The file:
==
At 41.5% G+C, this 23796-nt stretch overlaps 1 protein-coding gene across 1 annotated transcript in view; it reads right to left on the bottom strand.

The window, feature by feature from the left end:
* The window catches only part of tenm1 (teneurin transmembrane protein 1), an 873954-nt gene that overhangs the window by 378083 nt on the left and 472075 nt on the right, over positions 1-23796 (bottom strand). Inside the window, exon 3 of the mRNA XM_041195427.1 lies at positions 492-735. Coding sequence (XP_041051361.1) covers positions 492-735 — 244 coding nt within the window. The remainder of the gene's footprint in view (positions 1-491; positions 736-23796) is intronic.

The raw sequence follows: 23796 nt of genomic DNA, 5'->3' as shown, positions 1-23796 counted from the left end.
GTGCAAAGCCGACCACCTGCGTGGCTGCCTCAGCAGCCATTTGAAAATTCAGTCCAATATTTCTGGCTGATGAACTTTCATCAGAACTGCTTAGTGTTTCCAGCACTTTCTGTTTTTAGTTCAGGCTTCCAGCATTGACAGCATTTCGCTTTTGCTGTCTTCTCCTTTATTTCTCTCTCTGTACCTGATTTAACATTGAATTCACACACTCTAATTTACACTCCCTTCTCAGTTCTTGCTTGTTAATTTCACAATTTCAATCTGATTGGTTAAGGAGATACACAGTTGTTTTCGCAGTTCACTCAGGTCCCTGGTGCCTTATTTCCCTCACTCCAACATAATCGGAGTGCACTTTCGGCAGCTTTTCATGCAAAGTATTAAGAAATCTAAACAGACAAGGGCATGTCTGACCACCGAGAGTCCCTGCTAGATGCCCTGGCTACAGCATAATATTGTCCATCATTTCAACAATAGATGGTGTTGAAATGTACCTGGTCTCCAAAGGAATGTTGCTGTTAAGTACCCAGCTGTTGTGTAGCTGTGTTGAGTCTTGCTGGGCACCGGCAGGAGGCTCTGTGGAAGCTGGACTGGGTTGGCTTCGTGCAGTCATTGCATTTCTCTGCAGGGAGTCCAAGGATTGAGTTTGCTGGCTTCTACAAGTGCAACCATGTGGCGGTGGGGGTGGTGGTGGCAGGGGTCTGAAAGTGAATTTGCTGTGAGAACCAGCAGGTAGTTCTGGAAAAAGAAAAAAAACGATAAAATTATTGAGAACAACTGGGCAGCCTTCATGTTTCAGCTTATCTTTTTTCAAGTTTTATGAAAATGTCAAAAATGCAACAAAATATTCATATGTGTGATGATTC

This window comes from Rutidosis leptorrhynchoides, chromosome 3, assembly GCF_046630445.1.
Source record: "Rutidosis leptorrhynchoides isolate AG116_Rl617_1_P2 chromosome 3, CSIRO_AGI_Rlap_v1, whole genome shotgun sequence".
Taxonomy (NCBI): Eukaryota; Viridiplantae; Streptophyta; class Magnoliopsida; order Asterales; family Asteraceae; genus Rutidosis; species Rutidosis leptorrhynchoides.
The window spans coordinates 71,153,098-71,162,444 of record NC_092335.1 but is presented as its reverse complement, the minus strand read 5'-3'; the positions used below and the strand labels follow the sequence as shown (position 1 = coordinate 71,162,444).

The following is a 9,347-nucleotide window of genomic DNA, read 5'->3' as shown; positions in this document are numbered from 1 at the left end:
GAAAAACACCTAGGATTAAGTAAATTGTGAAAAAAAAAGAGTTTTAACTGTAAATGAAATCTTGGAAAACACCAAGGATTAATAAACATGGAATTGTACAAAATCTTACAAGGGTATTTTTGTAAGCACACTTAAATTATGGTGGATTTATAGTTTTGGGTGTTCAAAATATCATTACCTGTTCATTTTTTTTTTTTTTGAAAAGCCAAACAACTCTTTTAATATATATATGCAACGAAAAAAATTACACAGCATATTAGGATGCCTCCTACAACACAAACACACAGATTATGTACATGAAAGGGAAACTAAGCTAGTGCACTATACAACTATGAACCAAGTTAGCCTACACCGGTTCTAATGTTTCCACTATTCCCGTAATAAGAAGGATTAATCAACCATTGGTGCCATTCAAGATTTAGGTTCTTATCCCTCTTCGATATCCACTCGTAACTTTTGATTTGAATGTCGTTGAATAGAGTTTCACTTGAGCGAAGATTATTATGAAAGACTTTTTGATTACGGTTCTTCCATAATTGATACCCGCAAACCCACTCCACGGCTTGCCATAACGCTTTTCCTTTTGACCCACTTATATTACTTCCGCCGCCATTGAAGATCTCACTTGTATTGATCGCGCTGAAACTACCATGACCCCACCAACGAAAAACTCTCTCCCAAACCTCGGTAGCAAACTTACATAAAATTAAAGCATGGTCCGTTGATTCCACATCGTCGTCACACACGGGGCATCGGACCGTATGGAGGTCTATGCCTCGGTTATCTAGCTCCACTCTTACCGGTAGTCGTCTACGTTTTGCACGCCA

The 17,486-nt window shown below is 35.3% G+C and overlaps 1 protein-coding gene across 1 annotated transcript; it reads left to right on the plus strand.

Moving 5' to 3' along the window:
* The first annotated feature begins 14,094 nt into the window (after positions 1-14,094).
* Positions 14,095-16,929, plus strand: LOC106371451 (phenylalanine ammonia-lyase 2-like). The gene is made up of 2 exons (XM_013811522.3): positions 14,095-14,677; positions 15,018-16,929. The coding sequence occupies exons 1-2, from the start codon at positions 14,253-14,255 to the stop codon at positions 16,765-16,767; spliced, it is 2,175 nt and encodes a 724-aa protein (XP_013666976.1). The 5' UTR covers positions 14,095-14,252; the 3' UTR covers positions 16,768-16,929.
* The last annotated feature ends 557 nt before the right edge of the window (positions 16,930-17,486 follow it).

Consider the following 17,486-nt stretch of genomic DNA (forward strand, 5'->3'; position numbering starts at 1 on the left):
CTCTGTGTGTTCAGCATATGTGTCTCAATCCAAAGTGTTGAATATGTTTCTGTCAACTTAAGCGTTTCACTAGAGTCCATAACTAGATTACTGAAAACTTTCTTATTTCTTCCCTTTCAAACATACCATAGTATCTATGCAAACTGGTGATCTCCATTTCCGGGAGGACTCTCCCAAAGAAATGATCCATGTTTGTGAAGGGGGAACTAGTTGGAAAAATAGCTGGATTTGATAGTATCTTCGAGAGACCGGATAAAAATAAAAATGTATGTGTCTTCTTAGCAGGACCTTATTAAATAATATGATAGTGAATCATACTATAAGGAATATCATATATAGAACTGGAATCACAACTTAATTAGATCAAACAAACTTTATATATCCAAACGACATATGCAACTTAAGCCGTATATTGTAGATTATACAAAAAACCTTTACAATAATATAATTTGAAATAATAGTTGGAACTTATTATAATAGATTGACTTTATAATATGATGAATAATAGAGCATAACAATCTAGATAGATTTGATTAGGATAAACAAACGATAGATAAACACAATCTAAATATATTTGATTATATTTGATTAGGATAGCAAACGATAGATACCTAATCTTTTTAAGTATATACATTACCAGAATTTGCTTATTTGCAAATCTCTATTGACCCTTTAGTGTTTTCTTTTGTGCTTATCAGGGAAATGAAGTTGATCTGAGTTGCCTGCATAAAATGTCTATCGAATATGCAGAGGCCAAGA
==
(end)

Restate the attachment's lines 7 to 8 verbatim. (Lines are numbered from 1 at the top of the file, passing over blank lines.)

Source record: "Rutidosis leptorrhynchoides isolate AG116_Rl617_1_P2 chromosome 3, CSIRO_AGI_Rlap_v1, whole genome shotgun sequence".
Taxonomy (NCBI): Eukaryota; Viridiplantae; Streptophyta; class Magnoliopsida; order Asterales; family Asteraceae; genus Rutidosis; species Rutidosis leptorrhynchoides.